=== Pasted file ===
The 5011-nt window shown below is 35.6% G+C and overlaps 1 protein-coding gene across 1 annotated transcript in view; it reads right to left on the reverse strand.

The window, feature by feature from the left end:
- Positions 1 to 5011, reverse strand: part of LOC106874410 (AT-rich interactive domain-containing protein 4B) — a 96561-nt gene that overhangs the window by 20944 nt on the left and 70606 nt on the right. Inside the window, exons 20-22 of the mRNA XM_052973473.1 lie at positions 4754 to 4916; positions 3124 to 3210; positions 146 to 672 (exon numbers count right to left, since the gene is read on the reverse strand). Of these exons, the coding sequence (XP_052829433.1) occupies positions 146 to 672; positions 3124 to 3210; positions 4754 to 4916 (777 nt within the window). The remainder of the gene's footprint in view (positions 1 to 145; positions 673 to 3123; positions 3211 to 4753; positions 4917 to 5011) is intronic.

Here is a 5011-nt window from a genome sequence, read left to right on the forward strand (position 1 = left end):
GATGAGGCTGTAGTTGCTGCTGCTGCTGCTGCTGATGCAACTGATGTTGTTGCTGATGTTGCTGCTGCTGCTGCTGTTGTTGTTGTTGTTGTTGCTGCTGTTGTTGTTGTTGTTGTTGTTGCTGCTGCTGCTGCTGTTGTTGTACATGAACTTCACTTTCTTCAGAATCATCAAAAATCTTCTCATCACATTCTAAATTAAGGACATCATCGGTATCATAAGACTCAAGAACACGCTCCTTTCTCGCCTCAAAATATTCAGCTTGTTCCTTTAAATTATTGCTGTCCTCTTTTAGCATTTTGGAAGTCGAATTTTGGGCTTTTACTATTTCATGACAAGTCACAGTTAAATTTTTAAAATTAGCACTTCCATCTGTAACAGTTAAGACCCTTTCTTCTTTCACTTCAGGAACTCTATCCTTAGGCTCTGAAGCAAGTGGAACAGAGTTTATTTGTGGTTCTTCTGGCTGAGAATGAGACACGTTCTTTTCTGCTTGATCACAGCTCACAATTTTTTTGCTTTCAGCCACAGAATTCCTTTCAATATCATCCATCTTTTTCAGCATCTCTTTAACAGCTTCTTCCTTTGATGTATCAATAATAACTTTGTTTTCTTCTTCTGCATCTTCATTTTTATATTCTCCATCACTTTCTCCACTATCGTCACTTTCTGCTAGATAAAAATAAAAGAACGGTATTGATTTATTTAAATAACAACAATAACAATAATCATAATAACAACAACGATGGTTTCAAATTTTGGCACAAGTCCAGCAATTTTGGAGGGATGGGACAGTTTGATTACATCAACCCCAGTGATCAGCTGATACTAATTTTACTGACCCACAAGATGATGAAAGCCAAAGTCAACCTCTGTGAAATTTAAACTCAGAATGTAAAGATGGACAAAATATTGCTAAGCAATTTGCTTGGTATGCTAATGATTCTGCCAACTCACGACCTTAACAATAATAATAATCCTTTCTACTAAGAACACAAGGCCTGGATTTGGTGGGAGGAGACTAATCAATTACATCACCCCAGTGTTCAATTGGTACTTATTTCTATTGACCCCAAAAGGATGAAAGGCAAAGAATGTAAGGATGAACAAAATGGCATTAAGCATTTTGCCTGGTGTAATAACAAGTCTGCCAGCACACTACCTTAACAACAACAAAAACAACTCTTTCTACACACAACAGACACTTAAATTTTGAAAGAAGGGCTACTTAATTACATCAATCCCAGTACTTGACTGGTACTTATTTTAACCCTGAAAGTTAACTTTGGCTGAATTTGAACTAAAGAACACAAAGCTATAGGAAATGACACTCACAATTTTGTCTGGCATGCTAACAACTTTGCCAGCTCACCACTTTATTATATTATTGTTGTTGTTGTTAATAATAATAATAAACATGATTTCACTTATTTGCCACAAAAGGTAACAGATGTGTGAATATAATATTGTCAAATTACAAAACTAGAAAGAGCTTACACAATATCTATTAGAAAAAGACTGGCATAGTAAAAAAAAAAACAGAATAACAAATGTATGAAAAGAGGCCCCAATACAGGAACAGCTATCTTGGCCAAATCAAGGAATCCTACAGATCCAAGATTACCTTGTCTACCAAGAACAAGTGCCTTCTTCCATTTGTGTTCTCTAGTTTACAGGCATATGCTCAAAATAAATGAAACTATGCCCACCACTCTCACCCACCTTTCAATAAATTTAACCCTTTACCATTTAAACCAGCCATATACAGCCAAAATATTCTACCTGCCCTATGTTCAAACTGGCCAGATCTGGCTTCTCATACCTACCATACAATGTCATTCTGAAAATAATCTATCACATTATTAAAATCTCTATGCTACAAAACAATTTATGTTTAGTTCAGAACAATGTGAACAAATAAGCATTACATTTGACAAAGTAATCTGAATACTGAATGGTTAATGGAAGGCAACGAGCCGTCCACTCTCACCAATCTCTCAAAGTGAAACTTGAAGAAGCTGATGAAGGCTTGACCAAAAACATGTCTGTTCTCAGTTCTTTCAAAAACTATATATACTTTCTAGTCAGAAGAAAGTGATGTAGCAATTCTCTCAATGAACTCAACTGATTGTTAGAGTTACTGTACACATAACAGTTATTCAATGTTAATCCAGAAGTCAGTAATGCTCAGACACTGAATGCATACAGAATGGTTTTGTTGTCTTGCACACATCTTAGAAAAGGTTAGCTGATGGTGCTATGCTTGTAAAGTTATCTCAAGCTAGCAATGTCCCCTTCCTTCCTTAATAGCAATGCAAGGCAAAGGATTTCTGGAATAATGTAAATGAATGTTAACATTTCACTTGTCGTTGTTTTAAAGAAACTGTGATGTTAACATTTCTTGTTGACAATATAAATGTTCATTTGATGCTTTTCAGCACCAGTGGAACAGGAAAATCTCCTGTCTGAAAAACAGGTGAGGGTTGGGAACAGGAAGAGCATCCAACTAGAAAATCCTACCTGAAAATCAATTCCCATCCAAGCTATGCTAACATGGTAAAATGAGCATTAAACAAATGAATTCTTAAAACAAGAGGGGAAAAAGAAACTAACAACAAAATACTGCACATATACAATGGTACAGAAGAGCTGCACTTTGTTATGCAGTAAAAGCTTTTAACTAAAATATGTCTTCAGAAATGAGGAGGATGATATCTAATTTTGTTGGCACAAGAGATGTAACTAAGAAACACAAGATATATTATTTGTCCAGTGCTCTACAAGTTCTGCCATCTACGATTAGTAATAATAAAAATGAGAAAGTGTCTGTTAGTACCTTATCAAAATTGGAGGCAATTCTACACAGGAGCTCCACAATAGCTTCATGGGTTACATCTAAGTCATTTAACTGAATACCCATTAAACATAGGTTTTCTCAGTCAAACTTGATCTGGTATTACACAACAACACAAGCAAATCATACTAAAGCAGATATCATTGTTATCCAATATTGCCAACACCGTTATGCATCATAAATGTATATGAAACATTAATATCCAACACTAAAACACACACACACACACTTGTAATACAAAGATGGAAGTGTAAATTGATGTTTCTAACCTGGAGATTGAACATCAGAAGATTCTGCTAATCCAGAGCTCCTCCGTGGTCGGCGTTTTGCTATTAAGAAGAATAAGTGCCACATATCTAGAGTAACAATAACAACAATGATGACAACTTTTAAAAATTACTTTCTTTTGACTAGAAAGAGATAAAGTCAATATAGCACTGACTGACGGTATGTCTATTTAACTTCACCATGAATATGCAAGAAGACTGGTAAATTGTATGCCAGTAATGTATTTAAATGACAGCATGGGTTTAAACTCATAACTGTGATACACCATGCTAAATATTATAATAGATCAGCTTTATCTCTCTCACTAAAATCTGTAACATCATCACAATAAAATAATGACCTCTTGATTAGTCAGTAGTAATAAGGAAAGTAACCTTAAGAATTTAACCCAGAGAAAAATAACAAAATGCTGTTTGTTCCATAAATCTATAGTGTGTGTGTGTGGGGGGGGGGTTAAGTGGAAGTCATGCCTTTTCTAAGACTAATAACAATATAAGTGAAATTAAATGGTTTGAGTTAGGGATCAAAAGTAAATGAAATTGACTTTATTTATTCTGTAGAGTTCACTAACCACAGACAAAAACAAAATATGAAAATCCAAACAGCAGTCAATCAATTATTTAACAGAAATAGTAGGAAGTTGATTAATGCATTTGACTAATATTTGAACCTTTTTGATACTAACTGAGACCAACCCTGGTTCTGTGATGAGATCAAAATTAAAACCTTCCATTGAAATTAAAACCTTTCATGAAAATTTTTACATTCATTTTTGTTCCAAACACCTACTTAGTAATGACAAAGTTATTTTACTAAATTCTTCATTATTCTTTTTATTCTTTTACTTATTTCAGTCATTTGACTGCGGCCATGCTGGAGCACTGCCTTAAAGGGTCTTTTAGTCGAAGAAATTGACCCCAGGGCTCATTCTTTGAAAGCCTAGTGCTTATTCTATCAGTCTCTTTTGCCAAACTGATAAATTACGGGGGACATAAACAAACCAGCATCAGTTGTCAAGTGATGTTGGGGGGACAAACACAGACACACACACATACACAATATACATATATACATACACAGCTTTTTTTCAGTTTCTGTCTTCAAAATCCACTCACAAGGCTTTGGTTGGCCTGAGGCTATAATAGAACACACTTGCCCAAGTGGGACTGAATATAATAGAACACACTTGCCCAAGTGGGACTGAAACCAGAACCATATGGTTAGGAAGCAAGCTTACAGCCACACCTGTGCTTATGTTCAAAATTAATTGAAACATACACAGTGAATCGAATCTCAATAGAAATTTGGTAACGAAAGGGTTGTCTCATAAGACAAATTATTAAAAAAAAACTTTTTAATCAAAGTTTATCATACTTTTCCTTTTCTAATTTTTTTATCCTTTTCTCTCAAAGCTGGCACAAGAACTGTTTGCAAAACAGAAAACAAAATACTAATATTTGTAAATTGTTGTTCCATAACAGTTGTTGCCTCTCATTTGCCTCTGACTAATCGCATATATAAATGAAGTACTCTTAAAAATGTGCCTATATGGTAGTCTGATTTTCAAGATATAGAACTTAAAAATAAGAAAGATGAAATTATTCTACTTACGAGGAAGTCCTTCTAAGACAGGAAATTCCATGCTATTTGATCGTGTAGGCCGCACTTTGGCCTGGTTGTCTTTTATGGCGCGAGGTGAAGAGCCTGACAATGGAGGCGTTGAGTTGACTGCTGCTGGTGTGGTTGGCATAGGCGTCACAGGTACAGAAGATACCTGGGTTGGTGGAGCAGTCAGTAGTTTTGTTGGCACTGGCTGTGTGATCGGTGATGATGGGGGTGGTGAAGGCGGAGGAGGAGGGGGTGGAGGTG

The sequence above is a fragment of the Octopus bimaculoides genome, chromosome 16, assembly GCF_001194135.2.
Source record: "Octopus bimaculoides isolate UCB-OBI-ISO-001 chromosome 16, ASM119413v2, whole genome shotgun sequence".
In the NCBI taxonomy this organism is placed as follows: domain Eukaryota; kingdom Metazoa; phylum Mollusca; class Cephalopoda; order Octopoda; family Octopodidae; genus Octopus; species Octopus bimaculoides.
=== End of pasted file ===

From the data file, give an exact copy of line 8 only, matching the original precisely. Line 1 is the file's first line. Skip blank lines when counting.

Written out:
In the NCBI taxonomy this organism is placed as follows: domain Eukaryota; kingdom Metazoa; phylum Mollusca; class Cephalopoda; order Octopoda; family Octopodidae; genus Octopus; species Octopus bimaculoides.